In the middle of difficulty lies opportunity.

—Albert Einstein

In the Introduction to this book, I mentioned my work with a global manufacturer headquartered in Germany. It was success story about a company's evolution from crisis to transformation. It was also a 10-year odyssey with many ups and downs.

Here's one piece of the story I didn't include in that short synopsis.

Several years into my relationship with the company, on a review of its ethics and compliance programme in an Asian market, my team discovered that a former sales employee who had been terminated four years prior for her participation in a bribery scheme was currently employed by one of the company's largest joint-venture partners in the region. She was continuing to sell the company's products to high-risk customers in emerging markets, but doing so through the partner firm instead. To make it even more ‘interesting’, her new firm was located in the same building as her former employer, on a higher floor.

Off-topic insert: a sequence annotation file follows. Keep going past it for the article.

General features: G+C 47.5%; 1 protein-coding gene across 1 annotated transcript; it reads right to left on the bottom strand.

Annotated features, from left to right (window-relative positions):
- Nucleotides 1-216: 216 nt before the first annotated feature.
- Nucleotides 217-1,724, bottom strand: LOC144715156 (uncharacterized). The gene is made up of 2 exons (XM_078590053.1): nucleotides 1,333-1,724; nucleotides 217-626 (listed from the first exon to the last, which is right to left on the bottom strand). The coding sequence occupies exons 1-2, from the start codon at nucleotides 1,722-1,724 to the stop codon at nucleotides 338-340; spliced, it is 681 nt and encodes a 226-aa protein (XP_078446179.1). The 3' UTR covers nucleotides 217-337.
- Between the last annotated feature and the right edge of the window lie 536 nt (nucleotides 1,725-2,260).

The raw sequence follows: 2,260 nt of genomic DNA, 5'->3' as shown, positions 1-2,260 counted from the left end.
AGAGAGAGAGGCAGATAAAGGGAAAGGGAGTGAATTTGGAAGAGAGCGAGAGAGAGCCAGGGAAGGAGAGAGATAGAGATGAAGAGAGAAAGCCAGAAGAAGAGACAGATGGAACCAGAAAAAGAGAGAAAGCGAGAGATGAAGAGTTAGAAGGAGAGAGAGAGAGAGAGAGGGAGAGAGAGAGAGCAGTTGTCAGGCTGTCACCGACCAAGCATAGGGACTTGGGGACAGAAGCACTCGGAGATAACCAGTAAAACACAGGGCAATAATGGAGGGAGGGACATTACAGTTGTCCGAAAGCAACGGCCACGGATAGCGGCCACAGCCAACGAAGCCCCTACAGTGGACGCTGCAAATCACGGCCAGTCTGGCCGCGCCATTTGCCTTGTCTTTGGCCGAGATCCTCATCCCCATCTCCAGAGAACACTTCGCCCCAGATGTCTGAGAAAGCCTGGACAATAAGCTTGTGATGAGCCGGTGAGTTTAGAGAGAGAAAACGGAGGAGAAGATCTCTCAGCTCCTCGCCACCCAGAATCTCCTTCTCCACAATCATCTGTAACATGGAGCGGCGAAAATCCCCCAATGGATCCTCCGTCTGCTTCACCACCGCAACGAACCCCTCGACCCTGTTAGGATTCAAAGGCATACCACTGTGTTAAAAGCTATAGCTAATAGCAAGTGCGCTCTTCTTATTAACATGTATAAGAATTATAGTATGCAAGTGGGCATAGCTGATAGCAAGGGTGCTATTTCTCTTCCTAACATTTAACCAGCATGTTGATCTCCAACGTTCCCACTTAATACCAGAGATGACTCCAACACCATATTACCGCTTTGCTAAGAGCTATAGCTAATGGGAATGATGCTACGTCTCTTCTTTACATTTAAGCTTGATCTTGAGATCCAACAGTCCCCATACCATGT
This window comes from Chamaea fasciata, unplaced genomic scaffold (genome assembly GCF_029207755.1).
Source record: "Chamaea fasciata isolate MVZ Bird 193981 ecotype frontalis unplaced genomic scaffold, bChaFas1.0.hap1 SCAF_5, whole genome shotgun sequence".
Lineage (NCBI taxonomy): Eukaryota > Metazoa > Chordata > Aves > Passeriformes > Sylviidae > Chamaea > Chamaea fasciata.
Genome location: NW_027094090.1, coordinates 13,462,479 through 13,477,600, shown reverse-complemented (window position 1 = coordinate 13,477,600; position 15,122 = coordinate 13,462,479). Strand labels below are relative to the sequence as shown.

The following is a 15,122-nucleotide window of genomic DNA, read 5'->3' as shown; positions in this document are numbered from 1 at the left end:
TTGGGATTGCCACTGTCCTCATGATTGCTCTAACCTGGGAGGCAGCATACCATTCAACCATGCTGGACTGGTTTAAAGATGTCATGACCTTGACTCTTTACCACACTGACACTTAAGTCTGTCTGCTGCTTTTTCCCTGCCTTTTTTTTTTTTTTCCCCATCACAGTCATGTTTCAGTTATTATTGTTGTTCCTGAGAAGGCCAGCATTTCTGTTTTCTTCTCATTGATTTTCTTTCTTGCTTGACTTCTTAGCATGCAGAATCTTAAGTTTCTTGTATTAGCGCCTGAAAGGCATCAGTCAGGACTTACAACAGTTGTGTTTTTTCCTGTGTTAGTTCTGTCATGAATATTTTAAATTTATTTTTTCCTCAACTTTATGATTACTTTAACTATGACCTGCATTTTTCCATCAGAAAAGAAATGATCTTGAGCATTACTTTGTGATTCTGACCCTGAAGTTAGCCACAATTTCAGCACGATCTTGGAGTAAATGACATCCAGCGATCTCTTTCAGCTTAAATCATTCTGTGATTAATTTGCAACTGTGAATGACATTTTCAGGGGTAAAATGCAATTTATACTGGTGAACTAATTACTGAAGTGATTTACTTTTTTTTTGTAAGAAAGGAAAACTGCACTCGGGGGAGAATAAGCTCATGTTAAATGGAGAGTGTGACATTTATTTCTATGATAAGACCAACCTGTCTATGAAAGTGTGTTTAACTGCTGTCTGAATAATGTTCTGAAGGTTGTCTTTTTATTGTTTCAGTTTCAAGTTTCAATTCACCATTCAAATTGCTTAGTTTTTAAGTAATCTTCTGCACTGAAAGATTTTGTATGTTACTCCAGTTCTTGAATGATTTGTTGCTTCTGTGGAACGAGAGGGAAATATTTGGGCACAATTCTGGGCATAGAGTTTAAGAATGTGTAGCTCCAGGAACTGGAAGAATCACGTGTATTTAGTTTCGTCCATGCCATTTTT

The company's continuing relationship with a former employee who had been terminated because of integrity concerns was obviously a serious compliance blind spot. This was a disturbing discovery for me because it revealed that even several years into the company's rebuilding process, they were effectively continuing to ‘outsource’ their corruption problem – two floors up.

It was an important lesson for everyone working on this case. We had dealt with the immediate crisis. We ...

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